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Interview Avoidance and Bollywood Rip-offs: Park Chan-wook on Vengeance, End Titles and Medium Cool

Stoker

“Mr. Park Chan-wook is not giving any interviews. Sorry.”

The Korean auteur was one of the biggest names present at the recently concluded 31st Jerusalem Film Festival, second only perhaps to Spike Jonze (who doesn’t really make for charming interviews). The problem with big names at festivals, though, is that securing a short meeting with them — let alone an interview — is difficult. The curt message from the festival press department, quoted above, is an example of that.

Nevertheless, armed with the kind of resilience and never-say-die attitude that arises naturally out of journalistic passion and an empty bank account, I trekked over to a panel discussion Park Chan-wook was part of. At the end, I walked over to him as gingerly as possible and started a conversation.

“Have you heard of the Indian rip-off of Oldboy?”

It’s embarrassingly well-known that Bollywood has a penchant for “adapting” (read: “plagiarizing”) products from other film industries, right down to their names. So, depressingly, it should come as no surprise that one Indian filmmaker saw the brutal, brilliant revenge thriller that won Park the Grand Prix at Cannes in 2004 and decided to remake it. The result was Zinda (“Alive”), a film whose IMDb synopsis reads: “A man, taken and locked up for 14 years without any sane reason, is suddenly released, and has four days to figure out why this was done to him.”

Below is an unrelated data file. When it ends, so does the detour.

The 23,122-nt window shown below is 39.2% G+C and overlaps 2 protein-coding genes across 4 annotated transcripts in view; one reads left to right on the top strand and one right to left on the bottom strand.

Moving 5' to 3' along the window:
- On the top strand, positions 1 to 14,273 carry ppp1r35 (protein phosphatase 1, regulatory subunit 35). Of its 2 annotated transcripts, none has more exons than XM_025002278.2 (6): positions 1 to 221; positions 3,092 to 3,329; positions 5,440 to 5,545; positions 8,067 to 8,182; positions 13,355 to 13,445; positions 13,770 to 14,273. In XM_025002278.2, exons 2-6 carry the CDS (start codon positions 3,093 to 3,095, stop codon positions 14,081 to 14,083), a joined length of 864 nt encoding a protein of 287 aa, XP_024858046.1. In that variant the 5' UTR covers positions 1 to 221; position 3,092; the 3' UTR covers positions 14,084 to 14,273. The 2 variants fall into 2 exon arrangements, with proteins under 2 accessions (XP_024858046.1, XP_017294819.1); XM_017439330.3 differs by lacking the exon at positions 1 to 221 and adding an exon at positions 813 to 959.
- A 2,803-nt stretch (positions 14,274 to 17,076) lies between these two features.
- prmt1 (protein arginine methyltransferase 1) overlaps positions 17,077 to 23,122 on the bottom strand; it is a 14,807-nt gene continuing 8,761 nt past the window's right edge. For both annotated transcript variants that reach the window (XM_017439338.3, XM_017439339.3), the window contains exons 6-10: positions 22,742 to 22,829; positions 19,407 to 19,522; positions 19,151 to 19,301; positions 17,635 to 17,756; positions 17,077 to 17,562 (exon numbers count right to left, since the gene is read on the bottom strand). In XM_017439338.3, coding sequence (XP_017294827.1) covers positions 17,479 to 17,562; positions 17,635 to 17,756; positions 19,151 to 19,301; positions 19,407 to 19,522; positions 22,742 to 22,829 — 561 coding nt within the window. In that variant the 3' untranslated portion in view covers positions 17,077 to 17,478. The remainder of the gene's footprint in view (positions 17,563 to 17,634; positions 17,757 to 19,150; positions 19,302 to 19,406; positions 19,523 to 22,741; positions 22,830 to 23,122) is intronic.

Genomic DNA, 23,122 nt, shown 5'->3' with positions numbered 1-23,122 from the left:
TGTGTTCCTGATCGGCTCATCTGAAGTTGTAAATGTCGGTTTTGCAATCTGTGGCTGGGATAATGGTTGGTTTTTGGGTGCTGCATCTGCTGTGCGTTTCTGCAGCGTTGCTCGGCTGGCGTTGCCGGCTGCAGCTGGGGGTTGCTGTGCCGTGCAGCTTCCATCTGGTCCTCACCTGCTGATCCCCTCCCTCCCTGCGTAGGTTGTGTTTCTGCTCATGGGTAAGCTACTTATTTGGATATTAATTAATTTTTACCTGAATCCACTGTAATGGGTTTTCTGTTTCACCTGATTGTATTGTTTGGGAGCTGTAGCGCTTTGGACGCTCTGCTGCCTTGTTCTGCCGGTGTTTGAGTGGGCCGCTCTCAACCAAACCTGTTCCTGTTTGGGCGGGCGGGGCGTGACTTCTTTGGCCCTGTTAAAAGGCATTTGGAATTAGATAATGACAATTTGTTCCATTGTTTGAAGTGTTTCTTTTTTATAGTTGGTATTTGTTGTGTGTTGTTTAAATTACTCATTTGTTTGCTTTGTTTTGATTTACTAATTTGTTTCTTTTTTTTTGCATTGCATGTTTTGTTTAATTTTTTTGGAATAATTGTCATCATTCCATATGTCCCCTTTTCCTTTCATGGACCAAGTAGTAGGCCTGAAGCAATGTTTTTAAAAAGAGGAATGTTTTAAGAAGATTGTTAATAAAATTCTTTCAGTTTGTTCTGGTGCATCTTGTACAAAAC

The two films share many similarities, but Zinda doesn’t go all the way. The mores of Bollywood and Indian society ensure that even a wink at incest is anathema. This meant that the shocking denouement to Oldboy, integral to the film’s theme of revenge helping no one and hurting everyone, would have to vanish. Zinda instead comes up with a watered-down resolution that’s brutal only in its cheesy hilarity. You can see it in its two minutes entirety with English subtitles here. (It’s worth every second.)

I wanted to know if Park was aware of this bastardization and if he was a good sport about it. He turned around and looked at me to answer, “Yes, I have the DVD. Someone gave it to me.”

Filmmaker: Oh, have you seen it?

Park: No, unfortunately. Does it have those song-and-dance numbers?

Filmmaker: Yes. And they changed the ending, of course. A Bollywood film could never have that climax.

Park: [laughs] Oh, did they? I may still see it someday.

Filmmaker: Please don’t. It’s horrible.

As Park moved to the exit of the auditorium, I followed him and asked if I could have some time with him for an interview. He walked away noncommittally. I asked his assistant — who was walking behind him — the same question, and she said she’d try. However, as they descended the stairs and disappeared from my field of vision, I realized this was a lost cause. I picked up my bag and was about to leave when the same assistant came hurrying back and said, “You have five minutes with Mr. Park.”

Well, eight years after release, the existence of Zinda finally resulted — for me, at least — in one good thing.